Modular pleckstrin homology (PH) and phospho-tyrosine binding (PTB) domains are present in a remarkably large number of proteins from yeast to humans. With a common core fold, these domain families have evolved to recognize membrane embedded phospholipids, in particular phosphoinositides, peripheral membrane proteins, and peptide motifs in juxtamembrane regions of integral membrane proteins. As the result of intensive investigation using biochemical, biophysical, and structural approaches, common ligand recognition principles have emerged along with insights into the structural variations that account for the diversity of ligand specificities. Analyses of membrane targeting in cells have revealed additional determinants beyond the primary ligand binding sites. In this review, we highlight unifying recognition principles and further illustrate with examples how divergent mechanisms contribute to membrane and juxtamembrane targeting by PH and PTB domains.
Phosphatidylinositol 3-phosphate recognition and membrane docking by the FYVE domain by Tatiana G. Kutateladze (868-877).
The FYVE domain is a small zinc binding module that recognizes phosphatidylinositol 3-phosphate [PtdIns(3)P], a phospholipid enriched in membranes of early endosomes and other endocytic vesicles. It is usually present as a single module or rarely as a tandem repeat in eukaryotic proteins involved in a variety of biological processes including endo- and exocytosis, membrane trafficking and phosphoinositide metabolism. A number of FYVE domain-containing proteins are recruited to endocytic membranes through the specific interaction of their FYVE domains with PtdIns(3)P. Structures and PtdIns(3)P binding modes of several FYVE domains have recently been characterized, shedding light on the molecular basis underlying multiple cellular functions of these proteins. Here, structural and functional aspects and the current mechanism of the multivalent membrane anchoring by monomeric or dimeric FYVE domain are reviewed. This mechanism involves stereospecific recognition of PtdIns(3)P that is facilitated by non-specific electrostatic contacts and modulated by the histidine switch, and is accompanied by hydrophobic insertion. Contributions of each component to the FYVE domain specificity and affinity for PtdIns(3)P-containing membranes are discussed.
Keywords: FYVE domain; Phosphoinositide; Phosphatidylinositol 3-phosphate; Membrane; Endosome;
The Phox (PX) domain proteins and membrane traffic by Li-Fong Seet; Wanjin Hong (878-896).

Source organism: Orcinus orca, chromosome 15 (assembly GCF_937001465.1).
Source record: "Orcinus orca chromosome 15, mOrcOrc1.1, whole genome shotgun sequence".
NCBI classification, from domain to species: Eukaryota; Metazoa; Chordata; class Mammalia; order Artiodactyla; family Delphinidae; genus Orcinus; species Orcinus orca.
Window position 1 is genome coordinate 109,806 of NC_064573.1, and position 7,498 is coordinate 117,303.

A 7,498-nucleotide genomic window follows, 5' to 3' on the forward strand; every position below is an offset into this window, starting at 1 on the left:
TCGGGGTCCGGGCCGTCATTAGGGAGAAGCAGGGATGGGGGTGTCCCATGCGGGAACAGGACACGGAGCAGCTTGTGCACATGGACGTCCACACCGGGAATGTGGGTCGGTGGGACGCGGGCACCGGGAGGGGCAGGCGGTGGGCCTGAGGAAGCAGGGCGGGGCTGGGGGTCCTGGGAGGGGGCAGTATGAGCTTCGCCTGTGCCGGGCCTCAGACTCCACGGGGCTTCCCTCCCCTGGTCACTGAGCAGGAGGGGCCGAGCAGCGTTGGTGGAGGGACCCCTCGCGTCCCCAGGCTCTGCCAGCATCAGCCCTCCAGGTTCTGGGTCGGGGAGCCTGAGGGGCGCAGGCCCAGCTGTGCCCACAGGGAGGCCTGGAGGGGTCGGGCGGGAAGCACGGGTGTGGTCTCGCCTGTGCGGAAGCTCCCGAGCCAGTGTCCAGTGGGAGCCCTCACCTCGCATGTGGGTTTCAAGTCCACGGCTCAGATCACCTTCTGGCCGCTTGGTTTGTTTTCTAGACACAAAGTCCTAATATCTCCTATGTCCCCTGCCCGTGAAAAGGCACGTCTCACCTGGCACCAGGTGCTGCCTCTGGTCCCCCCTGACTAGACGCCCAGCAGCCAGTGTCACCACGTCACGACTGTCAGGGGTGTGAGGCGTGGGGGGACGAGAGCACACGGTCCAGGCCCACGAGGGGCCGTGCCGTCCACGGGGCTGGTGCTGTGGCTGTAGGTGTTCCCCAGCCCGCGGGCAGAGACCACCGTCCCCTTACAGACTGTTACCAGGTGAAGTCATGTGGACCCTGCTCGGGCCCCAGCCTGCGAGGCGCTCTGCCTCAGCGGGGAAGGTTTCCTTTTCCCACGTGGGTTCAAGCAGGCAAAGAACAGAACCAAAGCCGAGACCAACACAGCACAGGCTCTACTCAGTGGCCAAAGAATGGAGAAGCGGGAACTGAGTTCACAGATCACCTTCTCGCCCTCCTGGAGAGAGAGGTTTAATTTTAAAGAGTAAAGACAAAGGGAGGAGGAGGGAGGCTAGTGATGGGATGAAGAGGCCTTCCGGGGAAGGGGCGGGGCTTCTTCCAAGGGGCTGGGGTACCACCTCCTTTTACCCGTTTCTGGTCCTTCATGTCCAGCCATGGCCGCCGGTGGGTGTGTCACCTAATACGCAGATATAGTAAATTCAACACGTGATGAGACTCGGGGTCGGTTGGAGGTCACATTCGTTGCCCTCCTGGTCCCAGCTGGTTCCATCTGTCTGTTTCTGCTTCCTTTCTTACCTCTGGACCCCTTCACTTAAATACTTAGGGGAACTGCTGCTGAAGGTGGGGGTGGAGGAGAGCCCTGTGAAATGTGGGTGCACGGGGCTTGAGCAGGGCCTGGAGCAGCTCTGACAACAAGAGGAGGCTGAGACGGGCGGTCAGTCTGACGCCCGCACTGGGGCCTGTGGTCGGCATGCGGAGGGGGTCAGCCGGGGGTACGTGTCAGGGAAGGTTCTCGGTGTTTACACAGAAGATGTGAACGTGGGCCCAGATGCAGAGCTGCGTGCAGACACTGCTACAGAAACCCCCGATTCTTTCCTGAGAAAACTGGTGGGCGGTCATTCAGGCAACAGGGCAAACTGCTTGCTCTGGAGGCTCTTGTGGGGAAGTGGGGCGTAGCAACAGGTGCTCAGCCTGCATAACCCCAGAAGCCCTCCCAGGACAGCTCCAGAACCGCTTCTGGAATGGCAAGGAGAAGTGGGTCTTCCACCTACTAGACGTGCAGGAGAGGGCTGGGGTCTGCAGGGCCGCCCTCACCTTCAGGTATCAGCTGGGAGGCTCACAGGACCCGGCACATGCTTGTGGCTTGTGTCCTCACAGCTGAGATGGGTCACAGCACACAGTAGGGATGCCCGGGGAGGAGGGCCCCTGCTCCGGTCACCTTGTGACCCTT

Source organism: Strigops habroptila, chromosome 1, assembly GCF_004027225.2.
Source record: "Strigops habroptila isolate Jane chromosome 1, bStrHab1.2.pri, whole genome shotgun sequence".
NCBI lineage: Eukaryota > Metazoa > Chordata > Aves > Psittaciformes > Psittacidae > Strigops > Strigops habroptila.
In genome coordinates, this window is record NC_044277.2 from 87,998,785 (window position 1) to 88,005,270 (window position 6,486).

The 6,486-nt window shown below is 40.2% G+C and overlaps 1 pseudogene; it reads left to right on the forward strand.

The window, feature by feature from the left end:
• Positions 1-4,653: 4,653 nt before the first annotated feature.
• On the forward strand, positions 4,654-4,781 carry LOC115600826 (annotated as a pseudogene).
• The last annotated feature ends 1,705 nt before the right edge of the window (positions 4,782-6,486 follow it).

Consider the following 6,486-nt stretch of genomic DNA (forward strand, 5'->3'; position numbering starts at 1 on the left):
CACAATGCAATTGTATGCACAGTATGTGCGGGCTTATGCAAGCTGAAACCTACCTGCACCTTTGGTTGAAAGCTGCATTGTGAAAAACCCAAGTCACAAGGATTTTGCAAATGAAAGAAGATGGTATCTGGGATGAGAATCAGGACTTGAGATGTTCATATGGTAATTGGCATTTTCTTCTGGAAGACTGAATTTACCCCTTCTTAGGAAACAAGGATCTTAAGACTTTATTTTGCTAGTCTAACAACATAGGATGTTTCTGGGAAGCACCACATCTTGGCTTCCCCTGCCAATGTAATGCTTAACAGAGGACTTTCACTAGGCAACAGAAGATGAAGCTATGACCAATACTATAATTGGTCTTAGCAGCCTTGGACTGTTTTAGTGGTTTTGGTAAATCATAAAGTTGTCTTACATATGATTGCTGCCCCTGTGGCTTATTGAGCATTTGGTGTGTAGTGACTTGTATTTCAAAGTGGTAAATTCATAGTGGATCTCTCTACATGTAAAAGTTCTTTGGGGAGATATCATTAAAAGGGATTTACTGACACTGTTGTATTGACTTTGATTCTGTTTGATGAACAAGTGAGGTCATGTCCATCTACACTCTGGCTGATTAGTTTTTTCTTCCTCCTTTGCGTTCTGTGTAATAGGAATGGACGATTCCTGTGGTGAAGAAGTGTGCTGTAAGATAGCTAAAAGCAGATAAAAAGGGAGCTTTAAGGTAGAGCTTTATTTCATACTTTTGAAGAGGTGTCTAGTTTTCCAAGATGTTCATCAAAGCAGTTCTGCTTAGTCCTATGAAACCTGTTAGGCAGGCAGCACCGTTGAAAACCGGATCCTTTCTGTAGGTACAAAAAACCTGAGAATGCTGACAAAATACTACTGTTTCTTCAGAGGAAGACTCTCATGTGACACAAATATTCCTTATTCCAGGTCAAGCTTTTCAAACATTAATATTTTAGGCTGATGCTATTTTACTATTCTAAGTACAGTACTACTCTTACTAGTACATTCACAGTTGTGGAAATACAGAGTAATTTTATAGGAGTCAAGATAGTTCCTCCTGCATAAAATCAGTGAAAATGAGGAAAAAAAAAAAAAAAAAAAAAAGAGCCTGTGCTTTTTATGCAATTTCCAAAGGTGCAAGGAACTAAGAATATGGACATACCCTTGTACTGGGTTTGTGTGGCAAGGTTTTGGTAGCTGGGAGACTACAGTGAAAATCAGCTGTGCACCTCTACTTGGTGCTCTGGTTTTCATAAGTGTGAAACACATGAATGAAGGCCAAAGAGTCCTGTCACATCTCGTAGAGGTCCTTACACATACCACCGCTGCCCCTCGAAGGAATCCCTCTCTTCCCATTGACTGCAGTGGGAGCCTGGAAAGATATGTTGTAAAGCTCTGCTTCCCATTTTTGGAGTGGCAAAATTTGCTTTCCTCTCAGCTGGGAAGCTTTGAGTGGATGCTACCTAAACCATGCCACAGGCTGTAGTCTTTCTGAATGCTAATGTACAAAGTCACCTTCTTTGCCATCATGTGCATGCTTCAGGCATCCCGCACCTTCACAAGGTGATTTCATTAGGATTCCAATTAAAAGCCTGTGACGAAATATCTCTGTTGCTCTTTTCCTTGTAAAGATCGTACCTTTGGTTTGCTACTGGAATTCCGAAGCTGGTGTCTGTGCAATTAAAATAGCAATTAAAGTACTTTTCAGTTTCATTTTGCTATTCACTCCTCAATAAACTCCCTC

Phosphoinositides (PIs) are phosphorylated derivatives of phosphatidylinositol (PtdIns) that regulate many cellular and physiological processes. Most PIs act by serving as membrane docking sites for proteins harboring specific PI-binding domains so that the location and function of these proteins could be dynamically governed. The Phox (PX) domain represents a novel PI-binding module capable of regulating membrane targeting of about 47 mammalian proteins, 30 of which are tentatively referred to as sorting nexins (SNXs). Some SNXs have been implicated in regulating membrane trafficking in the endocytic pathway. We discuss here recent development and progress in the study of the PX domain-containing proteins.
Keywords: PX domain; Phosphoinositide; Lipid; Endosome; Membrane targeting; Membrane traffic; Endocytosis;
BAR, F-BAR (EFC) and ENTH/ANTH domains in the regulation of membrane–cytosol interfaces and membrane curvature by Toshiki Itoh; Pietro De Camilli (897-912).
BAR and ENTH domains are families of α-helical lipid bilayer binding modules found in proteins that function in endocytosis, actin regulation and signaling. Several members of these families not only bind the bilayer, but also participate in the regulation of its curvature. These properties are thought to play physiological roles at sites of membrane budding and at other sites where narrow tubular membranes occur in vivo. Studies of BAR and ENTH domains and of their flanking regions have provided new insights into mechanisms of membrane deformation and curvature sensing, and have emphasized the importance of amphipathic helices, thought to intercalate in one of the leaflets of the lipid bilayer, in the generation of membrane curvature. Structural studies and database searches are rapidly expanding the BAR and ENTH domains families, with the identification of new related domains and subfamilies, such as F-BAR (also called EFC) domains and ANTH domains, respectively. Here we present a short overview of the properties of these domains based on evidence obtained from genetics, cell biology, biochemistry and structural biology.
Keywords: PCH family; EFC domain; FCH domain; IMD domain; Dynamin; Clathrin; N-WASP; Tubulation; Actin; Endocytosis;